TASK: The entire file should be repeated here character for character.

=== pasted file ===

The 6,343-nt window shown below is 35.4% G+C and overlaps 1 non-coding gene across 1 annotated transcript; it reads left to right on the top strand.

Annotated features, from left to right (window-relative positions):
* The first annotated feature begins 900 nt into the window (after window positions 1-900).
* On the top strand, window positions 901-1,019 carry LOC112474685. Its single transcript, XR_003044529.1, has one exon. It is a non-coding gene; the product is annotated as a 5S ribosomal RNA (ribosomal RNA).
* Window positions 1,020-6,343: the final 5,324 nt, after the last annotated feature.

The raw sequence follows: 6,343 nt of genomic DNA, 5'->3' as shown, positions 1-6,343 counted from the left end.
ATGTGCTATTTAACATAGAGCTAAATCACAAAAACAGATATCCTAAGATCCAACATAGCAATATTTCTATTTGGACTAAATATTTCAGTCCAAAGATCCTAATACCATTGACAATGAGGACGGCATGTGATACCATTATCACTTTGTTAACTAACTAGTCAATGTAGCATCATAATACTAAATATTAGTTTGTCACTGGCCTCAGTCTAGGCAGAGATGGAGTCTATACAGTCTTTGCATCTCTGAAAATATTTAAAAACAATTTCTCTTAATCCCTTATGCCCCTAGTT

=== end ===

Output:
The 6,343-nt window shown below is 35.4% G+C and overlaps 1 non-coding gene across 1 annotated transcript; it reads left to right on the top strand.

Annotated features, from left to right (window-relative positions):
* The first annotated feature begins 900 nt into the window (after window positions 1-900).
* On the top strand, window positions 901-1,019 carry LOC112474685. Its single transcript, XR_003044529.1, has one exon. It is a non-coding gene; the product is annotated as a 5S ribosomal RNA (ribosomal RNA).
* Window positions 1,020-6,343: the final 5,324 nt, after the last annotated feature.

The raw sequence follows: 6,343 nt of genomic DNA, 5'->3' as shown, positions 1-6,343 counted from the left end.
ATGTGCTATTTAACATAGAGCTAAATCACAAAAACAGATATCCTAAGATCCAACATAGCAATATTTCTATTTGGACTAAATATTTCAGTCCAAAGATCCTAATACCATTGACAATGAGGACGGCATGTGATACCATTATCACTTTGTTAACTAACTAGTCAATGTAGCATCATAATACTAAATATTAGTTTGTCACTGGCCTCAGTCTAGGCAGAGATGGAGTCTATACAGTCTTTGCATCTCTGAAAATATTTAAAAACAATTTCTCTTAATCCCTTATGCCCCTAGTT